[title] => Mozart's Requiem
[time] => 1330196400
)
)
*/
In this example, weve simply taken the string output by json_encode() and
translated it back into a PHP array. Since we do want an associative array, rather
than an object, we pass true as the second parameter to json_decode(). Without
this, wed have an array containing three stdClass objects, each with properties
called title and time.
As is clear from these examples, JSON is simple to work with in PHP, and as such
it is a popular choice for all kinds of web services.
Working with XML
Having seen the example with JSON, lets look at another commonly used data
format, XML. XML stands for eXtensible Markup Language; its the standard way
of representing machine-readable data on many platforms.
XML is a more verbose format than JSON. It contains more data-type information
and different systems will use different tags and attributes to describe information
in great detail. XML can be awkward for humans to read, but its ideal for machines
as it is such a prescriptive format. As a result, its a good choice for use when integ-
rating two systems exchanging important data unsupervised.
In PHP, there is more than one way of working with XML; the main players here
are the DOM extension or the SimpleXML extension. Their functionality overlaps
greatly; however, in a nutshell, DOM could be described as more powerful and
complex, while SimpleXML is more, well, simple! You can switch between formats
with a single function call, so its trivial to begin with one and flip to using the
other for a particular operation. Since were working with basic examples, the code
shown here will use the SimpleXML extension.
Lets start with an example along the same lines as the JSON one above:
PHP Master: Write Cutting-edge Code78
chapter_03/simple_xml.php
$simplexml = new SimpleXMLElement(
'<?xml version="1.0"?><concerts />');
$concert1 = $simplexml->addChild('concert');
$concert1->addChild("title", "The Magic Flute");
$concert1->addChild("time", 1329636600);
$concert2 = $simplexml->addChild('concert');
$concert2->addChild("title", "Vivaldi Four Seasons");
$concert2->addChild("time", 1329291000);
$concert3 = $simplexml->addChild('concert');
$concert3->addChild("title", "Mozart's Requiem");
$concert3->addChild("time", 1330196400);
echo $simplexml->asXML();
/* output:
<concerts><concert><title>The Magic Flute</title><time>1329636600
</time></concert><concert><title>Vivaldi Four Seasons</title>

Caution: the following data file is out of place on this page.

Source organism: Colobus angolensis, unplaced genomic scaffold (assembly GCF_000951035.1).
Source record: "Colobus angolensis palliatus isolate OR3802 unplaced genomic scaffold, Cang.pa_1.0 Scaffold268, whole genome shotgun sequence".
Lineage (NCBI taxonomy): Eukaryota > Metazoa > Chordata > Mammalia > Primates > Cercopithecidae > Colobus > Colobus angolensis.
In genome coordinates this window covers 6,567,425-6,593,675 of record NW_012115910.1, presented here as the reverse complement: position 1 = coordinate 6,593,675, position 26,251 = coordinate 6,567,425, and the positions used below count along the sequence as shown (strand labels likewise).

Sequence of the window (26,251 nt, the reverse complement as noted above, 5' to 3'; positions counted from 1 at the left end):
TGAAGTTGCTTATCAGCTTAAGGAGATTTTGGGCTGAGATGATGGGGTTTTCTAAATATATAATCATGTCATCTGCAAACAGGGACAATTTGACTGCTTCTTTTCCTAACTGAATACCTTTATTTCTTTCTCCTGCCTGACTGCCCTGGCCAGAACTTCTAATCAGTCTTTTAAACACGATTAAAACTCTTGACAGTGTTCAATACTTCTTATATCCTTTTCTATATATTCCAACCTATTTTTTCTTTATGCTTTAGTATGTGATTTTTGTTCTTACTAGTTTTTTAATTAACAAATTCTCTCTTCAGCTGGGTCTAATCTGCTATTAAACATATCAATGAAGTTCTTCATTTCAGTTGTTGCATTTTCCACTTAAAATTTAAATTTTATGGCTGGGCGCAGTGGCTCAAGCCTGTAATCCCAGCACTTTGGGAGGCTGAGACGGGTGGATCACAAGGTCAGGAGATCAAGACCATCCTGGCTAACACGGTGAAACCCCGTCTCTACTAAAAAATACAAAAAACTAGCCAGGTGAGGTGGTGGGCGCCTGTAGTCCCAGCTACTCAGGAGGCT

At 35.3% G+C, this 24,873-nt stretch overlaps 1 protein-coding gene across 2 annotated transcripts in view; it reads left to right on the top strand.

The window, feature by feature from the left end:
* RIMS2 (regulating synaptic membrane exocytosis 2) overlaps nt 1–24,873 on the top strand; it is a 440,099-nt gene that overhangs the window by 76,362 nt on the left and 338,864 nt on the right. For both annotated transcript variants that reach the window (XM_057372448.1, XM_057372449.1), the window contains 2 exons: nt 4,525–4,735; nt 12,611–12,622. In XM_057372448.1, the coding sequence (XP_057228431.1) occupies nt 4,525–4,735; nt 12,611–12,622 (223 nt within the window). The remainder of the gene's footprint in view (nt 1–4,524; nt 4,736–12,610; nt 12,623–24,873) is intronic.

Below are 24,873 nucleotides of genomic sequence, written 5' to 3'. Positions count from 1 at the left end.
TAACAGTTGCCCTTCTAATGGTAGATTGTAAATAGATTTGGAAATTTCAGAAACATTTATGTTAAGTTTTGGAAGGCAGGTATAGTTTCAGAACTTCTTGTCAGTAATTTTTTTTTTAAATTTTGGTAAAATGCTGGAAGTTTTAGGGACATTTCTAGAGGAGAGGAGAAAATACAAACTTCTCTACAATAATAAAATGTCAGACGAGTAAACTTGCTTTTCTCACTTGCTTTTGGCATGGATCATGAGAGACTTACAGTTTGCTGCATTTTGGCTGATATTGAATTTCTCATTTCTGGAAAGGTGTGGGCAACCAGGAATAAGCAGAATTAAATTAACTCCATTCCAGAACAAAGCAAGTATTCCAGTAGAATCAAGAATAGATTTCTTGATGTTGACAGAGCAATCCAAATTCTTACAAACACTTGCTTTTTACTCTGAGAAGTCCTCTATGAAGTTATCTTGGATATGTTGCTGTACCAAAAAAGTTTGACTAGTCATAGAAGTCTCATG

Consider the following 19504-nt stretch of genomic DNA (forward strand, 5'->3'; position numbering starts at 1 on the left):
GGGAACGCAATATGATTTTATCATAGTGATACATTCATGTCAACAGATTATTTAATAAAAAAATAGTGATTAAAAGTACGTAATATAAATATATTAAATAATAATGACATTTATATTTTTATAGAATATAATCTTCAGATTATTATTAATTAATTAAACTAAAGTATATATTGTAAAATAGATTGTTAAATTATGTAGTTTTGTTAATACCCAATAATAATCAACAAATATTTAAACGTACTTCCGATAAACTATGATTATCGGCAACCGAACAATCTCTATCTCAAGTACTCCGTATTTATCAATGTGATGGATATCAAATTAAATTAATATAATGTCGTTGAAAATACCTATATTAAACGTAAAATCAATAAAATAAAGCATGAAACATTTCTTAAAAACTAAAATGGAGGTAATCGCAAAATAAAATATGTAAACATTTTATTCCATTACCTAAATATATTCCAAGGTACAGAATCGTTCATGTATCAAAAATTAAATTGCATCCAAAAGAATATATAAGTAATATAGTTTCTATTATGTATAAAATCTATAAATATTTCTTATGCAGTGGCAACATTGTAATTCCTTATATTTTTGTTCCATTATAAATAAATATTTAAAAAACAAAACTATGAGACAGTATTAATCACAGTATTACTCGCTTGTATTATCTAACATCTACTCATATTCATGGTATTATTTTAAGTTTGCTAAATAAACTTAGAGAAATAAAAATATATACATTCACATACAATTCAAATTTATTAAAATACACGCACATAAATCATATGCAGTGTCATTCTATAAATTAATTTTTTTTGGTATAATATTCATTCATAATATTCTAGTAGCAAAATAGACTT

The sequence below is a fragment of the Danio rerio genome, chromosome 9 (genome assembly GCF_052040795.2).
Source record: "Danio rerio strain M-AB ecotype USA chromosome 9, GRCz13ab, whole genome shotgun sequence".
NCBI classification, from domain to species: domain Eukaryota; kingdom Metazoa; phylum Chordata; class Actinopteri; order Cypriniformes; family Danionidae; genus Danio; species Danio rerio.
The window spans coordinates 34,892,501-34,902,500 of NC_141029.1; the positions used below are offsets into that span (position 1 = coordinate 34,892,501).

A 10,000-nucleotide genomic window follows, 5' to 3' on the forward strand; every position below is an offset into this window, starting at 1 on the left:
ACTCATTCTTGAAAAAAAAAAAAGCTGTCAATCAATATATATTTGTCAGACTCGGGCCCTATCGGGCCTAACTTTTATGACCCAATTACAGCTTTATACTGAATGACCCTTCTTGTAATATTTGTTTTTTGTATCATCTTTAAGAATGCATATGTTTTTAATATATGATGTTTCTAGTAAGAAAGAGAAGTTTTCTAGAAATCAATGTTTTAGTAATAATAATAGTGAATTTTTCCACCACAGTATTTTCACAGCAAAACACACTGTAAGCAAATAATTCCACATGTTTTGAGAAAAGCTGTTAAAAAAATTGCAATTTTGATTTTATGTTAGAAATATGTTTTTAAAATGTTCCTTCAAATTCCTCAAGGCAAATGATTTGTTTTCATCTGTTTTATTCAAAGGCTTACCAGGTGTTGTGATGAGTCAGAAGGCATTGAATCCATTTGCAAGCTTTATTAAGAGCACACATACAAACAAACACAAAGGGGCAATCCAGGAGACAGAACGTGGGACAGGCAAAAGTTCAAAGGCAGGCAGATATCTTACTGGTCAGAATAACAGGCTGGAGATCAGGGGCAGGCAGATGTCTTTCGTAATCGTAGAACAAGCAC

<time>1329291000</time></concert><concert><title>Mozart's Requiem
</title><time>1330196400</time></concert></concerts>
*/
Lets start from the top of the file and work through this code example. First of all,
we create a SimpleXMLElement, which expects a well-formed XML string to pass to
the constructor. This is great if we want to read and work with some existing XML
(and will be really handy when we parse incoming requests with XML data in them),
but feels a little clunky when were creating the empty element.
Then we move on and start adding elements. In XML, we cant have enumerated
items; everything needs to be inside a named tag, so each concert item is inside a
tag named concert. When we add a child, we can also assign it to a variable, and
this allows us to continue to operate on it. In this case, we want to add more children
to it, so we capture it in $concert1, and then add the title and time tags as chil-
dren.
We repeat for the other concerts (youd probably use a looping construct on data
pulled from elsewhere in a real application), and then output the XML using the
79APIs
SimpleXMLElement::asXML() method. This method literally outputs the XML that
this object represents.
When we come to read XML, this is fairly trivial:
chapter_03/xml_load_string.php (excerpt)
$xml = '<concerts><concert><title>The Magic Flute</title><time>
1329636600</time></concert><concert><title>Vivaldi Four Seasons
</title><time>1329291000</time></concert><concert><title>
Mozart\'s Requiem</title><time>1330196400</time></concert>
</concerts>';
$concert_list = simplexml_load_string($xml);
print_r($concert_list);
/* output:
SimpleXMLElement Object
(
[concert] => Array
(
[0] => SimpleXMLElement Object
(
[title] => The Magic Flute
[time] => 1329636600
)
[1] => SimpleXMLElement Object
(
[title] => Vivaldi Four Seasons
[time] => 1329291000
)
[2] => SimpleXMLElement Object
(
[title] => Mozart's Requiem
[time] => 1330196400
)
)
)
*/
PHP Master: Write Cutting-edge Code80

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